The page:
(They will say: “But how his arms and legs are thin!”)
Do I dare 45
Disturb the universe?
In a minute there is time
For decisions and revisions which a minute will reverse.
For I have known them all already, known them all:
Have known the evenings, mornings, afternoons, 50
I have measured out my life with coffee spoons;
I know the voices dying with a dying fall
Beneath the music from a farther room.
So how should I presume?
And I have known the eyes already, known them all— 55
The eyes that fix you in a formulated phrase,
And when I am formulated, sprawling on a pin,
When I am pinned and wriggling on the wall,
Then how should I begin
To spit out all the butt-ends of my days and ways? 60
And how should I presume?
And I have known the arms already, known them all—
Arms that are braceleted and white and bare
(But in the lamplight, downed with light brown hair!)
Is it perfume from a dress 65
That makes me so digress?
Arms that lie along a table, or wrap about a shawl.
And should I then presume?
And how should I begin?
. . . . . . . .
Shall I say, I have gone at dusk through narrow streets 70
And watched the smoke that rises from the pipes
Of lonely men in shirt-sleeves, leaning out of windows?…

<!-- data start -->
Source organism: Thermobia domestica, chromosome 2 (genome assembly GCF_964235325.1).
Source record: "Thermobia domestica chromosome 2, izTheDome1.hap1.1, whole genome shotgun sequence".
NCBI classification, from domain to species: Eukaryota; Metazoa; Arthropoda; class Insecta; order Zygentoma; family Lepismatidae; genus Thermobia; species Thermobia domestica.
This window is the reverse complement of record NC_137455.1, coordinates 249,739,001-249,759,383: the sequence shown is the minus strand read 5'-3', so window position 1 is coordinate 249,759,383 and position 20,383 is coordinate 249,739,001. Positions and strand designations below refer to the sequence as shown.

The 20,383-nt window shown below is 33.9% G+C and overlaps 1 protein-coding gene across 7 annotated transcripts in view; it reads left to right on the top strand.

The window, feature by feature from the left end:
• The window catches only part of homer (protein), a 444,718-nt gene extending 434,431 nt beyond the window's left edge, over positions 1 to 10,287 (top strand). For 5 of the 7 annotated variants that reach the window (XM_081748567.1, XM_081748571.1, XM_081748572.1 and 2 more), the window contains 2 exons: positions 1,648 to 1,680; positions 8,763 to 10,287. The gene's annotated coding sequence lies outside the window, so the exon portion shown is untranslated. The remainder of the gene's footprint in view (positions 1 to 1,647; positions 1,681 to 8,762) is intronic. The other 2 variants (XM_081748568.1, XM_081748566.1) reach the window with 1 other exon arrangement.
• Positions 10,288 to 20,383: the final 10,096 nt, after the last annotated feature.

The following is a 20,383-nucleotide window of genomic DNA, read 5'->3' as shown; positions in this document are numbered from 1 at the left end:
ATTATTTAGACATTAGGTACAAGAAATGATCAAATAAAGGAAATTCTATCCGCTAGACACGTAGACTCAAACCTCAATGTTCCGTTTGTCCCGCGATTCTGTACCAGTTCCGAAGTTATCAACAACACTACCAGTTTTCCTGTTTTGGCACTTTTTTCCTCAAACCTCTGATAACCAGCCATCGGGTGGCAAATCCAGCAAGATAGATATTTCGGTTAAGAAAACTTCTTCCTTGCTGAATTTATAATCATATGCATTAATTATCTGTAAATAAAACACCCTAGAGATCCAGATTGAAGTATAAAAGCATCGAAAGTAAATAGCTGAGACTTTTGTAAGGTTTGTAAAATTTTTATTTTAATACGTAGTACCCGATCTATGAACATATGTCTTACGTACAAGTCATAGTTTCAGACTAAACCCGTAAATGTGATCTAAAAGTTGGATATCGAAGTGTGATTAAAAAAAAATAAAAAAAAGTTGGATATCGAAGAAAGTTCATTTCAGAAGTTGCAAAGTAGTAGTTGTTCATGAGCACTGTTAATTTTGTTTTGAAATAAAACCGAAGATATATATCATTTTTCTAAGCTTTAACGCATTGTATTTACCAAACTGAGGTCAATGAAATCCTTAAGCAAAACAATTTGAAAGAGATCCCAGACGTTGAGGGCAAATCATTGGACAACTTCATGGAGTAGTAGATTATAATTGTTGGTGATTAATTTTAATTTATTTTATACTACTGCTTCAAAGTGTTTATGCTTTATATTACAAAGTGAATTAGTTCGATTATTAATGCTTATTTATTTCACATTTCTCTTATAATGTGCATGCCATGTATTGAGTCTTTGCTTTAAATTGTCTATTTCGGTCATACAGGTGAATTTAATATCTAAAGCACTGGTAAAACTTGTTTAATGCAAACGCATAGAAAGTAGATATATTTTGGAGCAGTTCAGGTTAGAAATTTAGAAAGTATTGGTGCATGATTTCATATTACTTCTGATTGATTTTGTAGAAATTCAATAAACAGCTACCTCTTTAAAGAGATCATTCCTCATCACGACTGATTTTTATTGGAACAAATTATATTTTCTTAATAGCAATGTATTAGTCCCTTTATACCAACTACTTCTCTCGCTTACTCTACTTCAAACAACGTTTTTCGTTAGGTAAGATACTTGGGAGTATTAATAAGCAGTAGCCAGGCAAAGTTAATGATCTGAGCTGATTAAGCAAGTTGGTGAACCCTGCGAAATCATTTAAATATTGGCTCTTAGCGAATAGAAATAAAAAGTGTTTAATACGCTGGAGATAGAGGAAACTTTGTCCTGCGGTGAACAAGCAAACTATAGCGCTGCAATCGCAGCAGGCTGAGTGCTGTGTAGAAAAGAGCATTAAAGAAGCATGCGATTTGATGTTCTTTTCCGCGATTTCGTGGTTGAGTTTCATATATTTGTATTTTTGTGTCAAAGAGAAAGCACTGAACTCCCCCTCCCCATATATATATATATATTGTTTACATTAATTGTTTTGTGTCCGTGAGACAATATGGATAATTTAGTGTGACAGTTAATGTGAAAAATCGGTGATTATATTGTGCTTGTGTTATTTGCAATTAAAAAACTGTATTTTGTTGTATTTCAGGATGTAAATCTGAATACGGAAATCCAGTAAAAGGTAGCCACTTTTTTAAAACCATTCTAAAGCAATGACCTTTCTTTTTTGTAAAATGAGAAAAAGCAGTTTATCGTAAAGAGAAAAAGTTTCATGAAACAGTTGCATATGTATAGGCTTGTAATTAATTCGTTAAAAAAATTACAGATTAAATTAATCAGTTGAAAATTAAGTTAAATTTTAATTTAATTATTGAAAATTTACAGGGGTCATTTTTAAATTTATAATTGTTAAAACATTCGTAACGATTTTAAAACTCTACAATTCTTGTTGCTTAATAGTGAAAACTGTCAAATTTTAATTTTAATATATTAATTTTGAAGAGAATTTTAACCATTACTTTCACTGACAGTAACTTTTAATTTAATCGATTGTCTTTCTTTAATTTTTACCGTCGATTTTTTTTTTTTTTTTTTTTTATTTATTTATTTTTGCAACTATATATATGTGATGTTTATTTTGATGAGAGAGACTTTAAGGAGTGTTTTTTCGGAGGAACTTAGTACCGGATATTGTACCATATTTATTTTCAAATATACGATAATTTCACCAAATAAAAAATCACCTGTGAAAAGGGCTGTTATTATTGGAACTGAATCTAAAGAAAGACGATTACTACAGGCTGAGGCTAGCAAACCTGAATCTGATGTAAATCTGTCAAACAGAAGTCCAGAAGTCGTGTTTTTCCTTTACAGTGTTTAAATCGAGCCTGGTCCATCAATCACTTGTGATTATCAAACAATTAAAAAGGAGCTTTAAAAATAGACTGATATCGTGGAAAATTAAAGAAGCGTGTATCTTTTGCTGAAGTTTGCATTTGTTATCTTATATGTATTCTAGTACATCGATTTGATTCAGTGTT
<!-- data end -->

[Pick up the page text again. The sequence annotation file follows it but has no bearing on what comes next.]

I should have been a pair of ragged claws
Scuttling across the floors of silent seas.
. . . . . . . .
And the afternoon, the evening, sleeps so peacefully! 75
Smoothed by long fingers,
Asleep … tired … or it malingers,
Stretched on the floor, here beside you and me.
Should I, after tea and cakes and ices,
Have the strength to force the moment to its crisis? 80
But though I have wept and fasted, wept and prayed,
Though I have seen my head (grown slightly bald) brought in upon a platter,
I am no prophet—and here’s no great matter;
I have seen the moment of my greatness flicker,
And I have seen the eternal Footman hold my coat, and snicker, 85
And in short, I was afraid.
And would it have been worth it, after all,
After the cups, the marmalade, the tea,
Among the porcelain, among some talk of you and me,
Would it have been worth while, 90
To have bitten off the matter with a smile,
To have squeezed the universe into a ball
To roll it toward some overwhelming question,
To say: “I am Lazarus, come from the dead,
Come back to tell you all, I shall tell you all”— 95
If one, settling a pillow by her head,
Should say: “That is not what I meant at all;
That is not it, at all.”
And would it have been worth it, after all,
Would it have been worth while, 100